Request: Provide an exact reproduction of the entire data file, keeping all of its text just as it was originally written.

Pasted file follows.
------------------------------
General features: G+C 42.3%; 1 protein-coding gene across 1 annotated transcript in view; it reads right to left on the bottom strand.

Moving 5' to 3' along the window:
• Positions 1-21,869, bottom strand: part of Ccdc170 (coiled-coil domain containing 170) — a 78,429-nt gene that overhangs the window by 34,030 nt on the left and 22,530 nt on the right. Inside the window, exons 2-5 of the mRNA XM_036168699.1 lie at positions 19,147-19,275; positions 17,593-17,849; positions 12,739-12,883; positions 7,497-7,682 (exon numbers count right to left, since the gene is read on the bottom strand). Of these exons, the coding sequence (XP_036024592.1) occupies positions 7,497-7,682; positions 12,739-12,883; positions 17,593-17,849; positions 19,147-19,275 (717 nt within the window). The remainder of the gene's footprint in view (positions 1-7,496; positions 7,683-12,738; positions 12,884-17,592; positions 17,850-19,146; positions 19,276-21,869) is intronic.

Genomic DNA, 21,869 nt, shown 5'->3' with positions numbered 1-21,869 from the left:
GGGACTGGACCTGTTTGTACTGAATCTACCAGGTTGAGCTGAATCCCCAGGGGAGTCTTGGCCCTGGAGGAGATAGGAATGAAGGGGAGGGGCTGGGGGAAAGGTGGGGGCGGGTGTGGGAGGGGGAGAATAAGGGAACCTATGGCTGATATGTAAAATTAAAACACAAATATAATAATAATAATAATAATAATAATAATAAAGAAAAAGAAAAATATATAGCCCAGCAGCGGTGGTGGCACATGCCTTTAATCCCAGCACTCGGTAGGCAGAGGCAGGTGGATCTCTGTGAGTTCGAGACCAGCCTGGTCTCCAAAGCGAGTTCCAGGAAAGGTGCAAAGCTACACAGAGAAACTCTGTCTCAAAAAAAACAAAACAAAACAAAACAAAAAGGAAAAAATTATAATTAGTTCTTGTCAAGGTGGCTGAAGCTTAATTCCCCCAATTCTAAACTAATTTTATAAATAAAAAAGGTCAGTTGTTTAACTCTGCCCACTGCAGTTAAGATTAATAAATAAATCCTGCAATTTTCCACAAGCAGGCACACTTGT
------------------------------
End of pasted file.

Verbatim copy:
General features: G+C 42.3%; 1 protein-coding gene across 1 annotated transcript in view; it reads right to left on the bottom strand.

Moving 5' to 3' along the window:
• Positions 1-21,869, bottom strand: part of Ccdc170 (coiled-coil domain containing 170) — a 78,429-nt gene that overhangs the window by 34,030 nt on the left and 22,530 nt on the right. Inside the window, exons 2-5 of the mRNA XM_036168699.1 lie at positions 19,147-19,275; positions 17,593-17,849; positions 12,739-12,883; positions 7,497-7,682 (exon numbers count right to left, since the gene is read on the bottom strand). Of these exons, the coding sequence (XP_036024592.1) occupies positions 7,497-7,682; positions 12,739-12,883; positions 17,593-17,849; positions 19,147-19,275 (717 nt within the window). The remainder of the gene's footprint in view (positions 1-7,496; positions 7,683-12,738; positions 12,884-17,592; positions 17,850-19,146; positions 19,276-21,869) is intronic.

Genomic DNA, 21,869 nt, shown 5'->3' with positions numbered 1-21,869 from the left:
GGGACTGGACCTGTTTGTACTGAATCTACCAGGTTGAGCTGAATCCCCAGGGGAGTCTTGGCCCTGGAGGAGATAGGAATGAAGGGGAGGGGCTGGGGGAAAGGTGGGGGCGGGTGTGGGAGGGGGAGAATAAGGGAACCTATGGCTGATATGTAAAATTAAAACACAAATATAATAATAATAATAATAATAATAATAATAAAGAAAAAGAAAAATATATAGCCCAGCAGCGGTGGTGGCACATGCCTTTAATCCCAGCACTCGGTAGGCAGAGGCAGGTGGATCTCTGTGAGTTCGAGACCAGCCTGGTCTCCAAAGCGAGTTCCAGGAAAGGTGCAAAGCTACACAGAGAAACTCTGTCTCAAAAAAAACAAAACAAAACAAAACAAAAAGGAAAAAATTATAATTAGTTCTTGTCAAGGTGGCTGAAGCTTAATTCCCCCAATTCTAAACTAATTTTATAAATAAAAAAGGTCAGTTGTTTAACTCTGCCCACTGCAGTTAAGATTAATAAATAAATCCTGCAATTTTCCACAAGCAGGCACACTTGT